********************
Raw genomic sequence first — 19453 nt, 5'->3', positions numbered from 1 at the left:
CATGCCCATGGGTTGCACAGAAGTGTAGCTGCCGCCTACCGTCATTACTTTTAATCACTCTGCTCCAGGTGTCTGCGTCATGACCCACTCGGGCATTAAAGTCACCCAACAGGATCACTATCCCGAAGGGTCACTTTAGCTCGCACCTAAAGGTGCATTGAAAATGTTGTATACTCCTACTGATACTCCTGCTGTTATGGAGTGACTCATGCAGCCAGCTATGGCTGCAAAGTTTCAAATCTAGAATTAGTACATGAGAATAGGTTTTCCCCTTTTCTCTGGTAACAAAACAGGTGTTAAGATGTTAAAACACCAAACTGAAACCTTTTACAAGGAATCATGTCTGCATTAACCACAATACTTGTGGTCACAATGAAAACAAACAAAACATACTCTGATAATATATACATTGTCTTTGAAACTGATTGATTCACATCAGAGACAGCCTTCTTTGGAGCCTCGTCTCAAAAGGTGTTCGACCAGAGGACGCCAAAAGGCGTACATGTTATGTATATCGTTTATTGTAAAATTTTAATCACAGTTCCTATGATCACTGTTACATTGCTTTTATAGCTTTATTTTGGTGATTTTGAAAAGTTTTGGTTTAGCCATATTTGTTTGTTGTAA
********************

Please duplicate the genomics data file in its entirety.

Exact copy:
Raw genomic sequence first — 19453 nt, 5'->3', positions numbered from 1 at the left:
CATGCCCATGGGTTGCACAGAAGTGTAGCTGCCGCCTACCGTCATTACTTTTAATCACTCTGCTCCAGGTGTCTGCGTCATGACCCACTCGGGCATTAAAGTCACCCAACAGGATCACTATCCCGAAGGGTCACTTTAGCTCGCACCTAAAGGTGCATTGAAAATGTTGTATACTCCTACTGATACTCCTGCTGTTATGGAGTGACTCATGCAGCCAGCTATGGCTGCAAAGTTTCAAATCTAGAATTAGTACATGAGAATAGGTTTTCCCCTTTTCTCTGGTAACAAAACAGGTGTTAAGATGTTAAAACACCAAACTGAAACCTTTTACAAGGAATCATGTCTGCATTAACCACAATACTTGTGGTCACAATGAAAACAAACAAAACATACTCTGATAATATATACATTGTCTTTGAAACTGATTGATTCACATCAGAGACAGCCTTCTTTGGAGCCTCGTCTCAAAAGGTGTTCGACCAGAGGACGCCAAAAGGCGTACATGTTATGTATATCGTTTATTGTAAAATTTTAATCACAGTTCCTATGATCACTGTTACATTGCTTTTATAGCTTTATTTTGGTGATTTTGAAAAGTTTTGGTTTAGCCATATTTGTTTGTTGTAA